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K.L. Gunther, M. Neitz, J. Neitz; L:M Cone Contribution to Heterochromatic Flicker Photometry . Invest. Ophthalmol. Vis. Sci. 2006;47(13):3695.
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© ARVO (1962-2015); The Authors (2016-present)
There are large individual differences in the relative amounts of red to green light people require to minimize flicker in heterochromatic flicker photometry (HFP). This has been attributed to variation in L:M cone ratio, an idea supported by the observation, over 40 years ago, that variation in flicker photometric spectral sensitivity is correlated with the relative amounts of L to M photopigment in the living eye measured by retinal densitometry. Recently, Adaptive Optics technology (AO) combined with retinal densitometry has provided the first direct measurements of the relative numbers of L to M cones in the living human eye. Estimates of cone ratio obtained from electroretinographic 30–Hz–flicker–photometry (FP–ERG) were demonstrated to be correlated (r2=0.98) with direct measurements of foveal cone proportions from AO (Hofer et al., J. Neurosci 2005, 25:9669–79). This information offers a new opportunity to evaluate the relationship between variation in psychophysical flicker photometry and variation in the L:M cone ratio.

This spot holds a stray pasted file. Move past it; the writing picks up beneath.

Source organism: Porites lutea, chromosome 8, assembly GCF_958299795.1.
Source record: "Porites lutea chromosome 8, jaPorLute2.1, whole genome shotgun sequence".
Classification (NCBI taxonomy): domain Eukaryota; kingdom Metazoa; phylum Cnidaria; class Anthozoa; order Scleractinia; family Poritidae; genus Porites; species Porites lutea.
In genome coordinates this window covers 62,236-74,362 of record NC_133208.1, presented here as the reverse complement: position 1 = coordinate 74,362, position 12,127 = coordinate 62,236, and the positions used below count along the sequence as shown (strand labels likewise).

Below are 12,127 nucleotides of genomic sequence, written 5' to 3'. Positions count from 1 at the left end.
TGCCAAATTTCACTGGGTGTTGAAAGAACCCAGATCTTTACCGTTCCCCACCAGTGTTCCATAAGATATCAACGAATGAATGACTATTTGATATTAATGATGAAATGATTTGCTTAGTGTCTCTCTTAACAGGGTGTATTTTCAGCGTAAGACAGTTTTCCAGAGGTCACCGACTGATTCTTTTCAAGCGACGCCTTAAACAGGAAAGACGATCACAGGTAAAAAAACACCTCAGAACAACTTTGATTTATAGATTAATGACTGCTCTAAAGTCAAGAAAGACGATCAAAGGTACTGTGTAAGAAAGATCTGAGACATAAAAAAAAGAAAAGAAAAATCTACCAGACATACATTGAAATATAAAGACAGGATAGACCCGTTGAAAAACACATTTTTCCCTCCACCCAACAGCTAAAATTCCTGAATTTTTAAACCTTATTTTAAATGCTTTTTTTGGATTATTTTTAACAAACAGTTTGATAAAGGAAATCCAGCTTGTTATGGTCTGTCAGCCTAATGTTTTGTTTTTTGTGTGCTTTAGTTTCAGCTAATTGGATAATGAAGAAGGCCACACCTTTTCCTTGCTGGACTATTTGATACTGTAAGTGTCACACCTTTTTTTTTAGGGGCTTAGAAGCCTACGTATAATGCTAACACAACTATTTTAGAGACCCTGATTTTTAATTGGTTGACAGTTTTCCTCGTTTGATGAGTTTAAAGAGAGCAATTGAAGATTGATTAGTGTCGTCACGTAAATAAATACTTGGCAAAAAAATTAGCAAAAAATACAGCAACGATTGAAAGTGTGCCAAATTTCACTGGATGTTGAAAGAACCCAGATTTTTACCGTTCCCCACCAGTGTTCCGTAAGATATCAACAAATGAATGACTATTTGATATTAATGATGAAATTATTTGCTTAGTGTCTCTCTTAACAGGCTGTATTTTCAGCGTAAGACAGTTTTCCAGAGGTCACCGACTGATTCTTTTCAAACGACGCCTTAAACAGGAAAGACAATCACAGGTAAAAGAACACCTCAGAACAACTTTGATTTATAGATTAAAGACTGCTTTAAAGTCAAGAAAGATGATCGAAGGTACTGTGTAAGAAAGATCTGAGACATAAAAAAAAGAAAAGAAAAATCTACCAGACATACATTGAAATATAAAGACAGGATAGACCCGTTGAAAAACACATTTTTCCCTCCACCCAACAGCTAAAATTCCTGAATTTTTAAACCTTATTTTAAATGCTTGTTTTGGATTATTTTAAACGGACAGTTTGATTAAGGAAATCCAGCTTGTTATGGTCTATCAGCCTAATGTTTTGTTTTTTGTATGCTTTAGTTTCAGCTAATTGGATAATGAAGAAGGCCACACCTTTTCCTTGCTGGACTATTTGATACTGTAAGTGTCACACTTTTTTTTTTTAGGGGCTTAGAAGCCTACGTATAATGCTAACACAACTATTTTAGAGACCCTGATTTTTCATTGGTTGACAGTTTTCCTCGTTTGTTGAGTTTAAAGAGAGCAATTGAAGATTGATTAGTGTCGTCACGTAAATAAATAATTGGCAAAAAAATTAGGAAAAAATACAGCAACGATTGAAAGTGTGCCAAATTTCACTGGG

The relative L:M cone contribution to flicker photometry is reflected in the relative red:green luminance values at the subject’s equiluminance point. Red/green equiluminant points were determined for each subject on a 5.4°, foveal, 0.5 cpd, 16 Hz red/green grating using Cambridge Research Systems’ (CRS) Psycho software and a CRS VSG 2/4 video card. Equiluminant points were determined from the average of 20 settings for each subject on each of three separate days; the average deviation across days was around 1% L cones [%L=L/(L+M)]. L:M was estimated using a method modified from Gunther & Dobkins (Vis. Res. 2002, 42:1367–78). L–cone fundamentals were determined from each subject’s L–photopigment genetic sequence using the method of Carroll et al. (JOSA A 2000, 17:499–509). These results were compared with FP–ERG–derived L:M proportions determined previously in a study in which a subset of the ERG subjects had their cone ratios measured directly by AO.
There was a highly significant correlation between FP–ERG–derived L:M proportions and L:M estimates from red/green equiluminance settings in psychophysical flicker photometry.
The correlation between cone ratios estimated from HFP using individualized L cone spectra from genetic analysis of subjects and FP–ERG reveals that about half of the inter–subject variability in HFP can be accounted for by individual differences in cone ratio.
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